Time Value = Option Price  Intrinsic Value  Time Value = Option Price  Intrinsic Value 
Intrinsic value is only affected by moves in the underlying contract. Time value is subject to several factors, primarily time to expiration and implied volatility. Implied volatility is the market's expectations of the future volatility of the underlying stock. It is derived from the option's price, and represents the demand for the option. The higher the implied volatility, the more expectation there is that the underlying stock will make big moves. This also means that option premiums (time values) are higher, and therefore time decay is higher. That time decay increases dramatically in the last 30 days as expiration approaches.
Example:
If Google (GOOG) were trading at $500 when you bought a 490 call for $25, then $10 of the option would be intrinsic value. The other $15 would be time value. A 500 call purchased when GOOG was trading for 500 is all time value. It has no intrinsic value.
If the stock were at 500 when you bought a 500 call it would be the atthemoney (ATM) option. Buying the same 500 call with the stock at 510 makes it in the money (ITM), because the strike price is below the stock price. If the strike price is above the stock price, say at 510, then the call is out of the money (OTM). Only inthemoney options have any intrinsic value. Outofthemoney options are all time value.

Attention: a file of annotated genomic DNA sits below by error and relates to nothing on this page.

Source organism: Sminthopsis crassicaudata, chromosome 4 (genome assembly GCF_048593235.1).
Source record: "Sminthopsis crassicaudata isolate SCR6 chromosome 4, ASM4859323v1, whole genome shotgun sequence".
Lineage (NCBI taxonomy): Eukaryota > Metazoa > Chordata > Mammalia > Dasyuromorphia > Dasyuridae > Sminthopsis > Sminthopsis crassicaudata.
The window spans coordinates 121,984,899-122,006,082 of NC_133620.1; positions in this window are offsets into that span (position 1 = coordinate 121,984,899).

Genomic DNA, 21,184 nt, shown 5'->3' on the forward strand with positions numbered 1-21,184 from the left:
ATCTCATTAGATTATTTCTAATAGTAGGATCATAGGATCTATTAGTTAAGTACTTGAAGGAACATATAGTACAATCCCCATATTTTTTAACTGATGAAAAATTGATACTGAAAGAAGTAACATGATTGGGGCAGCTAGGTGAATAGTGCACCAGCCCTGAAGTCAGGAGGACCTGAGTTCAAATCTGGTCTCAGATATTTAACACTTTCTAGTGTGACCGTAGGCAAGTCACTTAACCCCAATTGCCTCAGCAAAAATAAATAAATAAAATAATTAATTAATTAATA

Stock Price = $500  Strike Price  

490 call = $25  500 call = $18  510 call = $10  
Inthemoney  Atthemoney  Outofthemoney  
$10 Intrinsic  $0 Intrinsic  $0 Intrinsic  
$15 time value  $18 time value  $10 time value 
Isolating Implied Volatility and Time
We can isolate implied volatility to look at the affect that changes just in this one factor have on the price of an option.
With Cisco (CSCO) trading at $23, the impact of implied volatility on premium can be demonstrated with the two examples: